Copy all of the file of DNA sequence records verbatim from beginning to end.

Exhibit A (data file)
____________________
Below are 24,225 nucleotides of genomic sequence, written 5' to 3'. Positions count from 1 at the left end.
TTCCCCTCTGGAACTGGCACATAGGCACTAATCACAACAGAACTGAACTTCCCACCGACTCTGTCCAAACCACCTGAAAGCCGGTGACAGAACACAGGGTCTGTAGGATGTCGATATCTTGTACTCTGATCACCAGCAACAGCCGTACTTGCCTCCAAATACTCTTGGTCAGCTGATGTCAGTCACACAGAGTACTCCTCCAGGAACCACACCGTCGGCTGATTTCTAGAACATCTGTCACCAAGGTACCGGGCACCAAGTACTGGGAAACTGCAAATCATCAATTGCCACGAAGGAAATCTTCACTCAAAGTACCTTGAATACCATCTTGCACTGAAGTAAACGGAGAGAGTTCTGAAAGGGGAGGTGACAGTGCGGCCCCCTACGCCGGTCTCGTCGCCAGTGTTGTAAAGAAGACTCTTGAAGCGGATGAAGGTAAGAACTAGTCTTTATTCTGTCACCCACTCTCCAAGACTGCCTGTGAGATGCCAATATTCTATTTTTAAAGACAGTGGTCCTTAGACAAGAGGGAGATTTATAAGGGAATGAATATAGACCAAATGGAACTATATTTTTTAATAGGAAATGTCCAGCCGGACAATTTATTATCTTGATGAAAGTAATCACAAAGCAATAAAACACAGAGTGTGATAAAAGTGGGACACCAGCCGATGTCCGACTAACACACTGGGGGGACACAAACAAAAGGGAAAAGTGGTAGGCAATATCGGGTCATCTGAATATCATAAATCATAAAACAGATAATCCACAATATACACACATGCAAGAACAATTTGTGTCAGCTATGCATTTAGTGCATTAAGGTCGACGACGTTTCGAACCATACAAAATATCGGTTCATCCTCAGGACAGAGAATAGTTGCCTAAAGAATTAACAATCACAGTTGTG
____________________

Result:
Below are 24,225 nucleotides of genomic sequence, written 5' to 3'. Positions count from 1 at the left end.
TTCCCCTCTGGAACTGGCACATAGGCACTAATCACAACAGAACTGAACTTCCCACCGACTCTGTCCAAACCACCTGAAAGCCGGTGACAGAACACAGGGTCTGTAGGATGTCGATATCTTGTACTCTGATCACCAGCAACAGCCGTACTTGCCTCCAAATACTCTTGGTCAGCTGATGTCAGTCACACAGAGTACTCCTCCAGGAACCACACCGTCGGCTGATTTCTAGAACATCTGTCACCAAGGTACCGGGCACCAAGTACTGGGAAACTGCAAATCATCAATTGCCACGAAGGAAATCTTCACTCAAAGTACCTTGAATACCATCTTGCACTGAAGTAAACGGAGAGAGTTCTGAAAGGGGAGGTGACAGTGCGGCCCCCTACGCCGGTCTCGTCGCCAGTGTTGTAAAGAAGACTCTTGAAGCGGATGAAGGTAAGAACTAGTCTTTATTCTGTCACCCACTCTCCAAGACTGCCTGTGAGATGCCAATATTCTATTTTTAAAGACAGTGGTCCTTAGACAAGAGGGAGATTTATAAGGGAATGAATATAGACCAAATGGAACTATATTTTTTAATAGGAAATGTCCAGCCGGACAATTTATTATCTTGATGAAAGTAATCACAAAGCAATAAAACACAGAGTGTGATAAAAGTGGGACACCAGCCGATGTCCGACTAACACACTGGGGGGACACAAACAAAAGGGAAAAGTGGTAGGCAATATCGGGTCATCTGAATATCATAAATCATAAAACAGATAATCCACAATATACACACATGCAAGAACAATTTGTGTCAGCTATGCATTTAGTGCATTAAGGTCGACGACGTTTCGAACCATACAAAATATCGGTTCATCCTCAGGACAGAGAATAGTTGCCTAAAGAATTAACAATCACAGTTGTG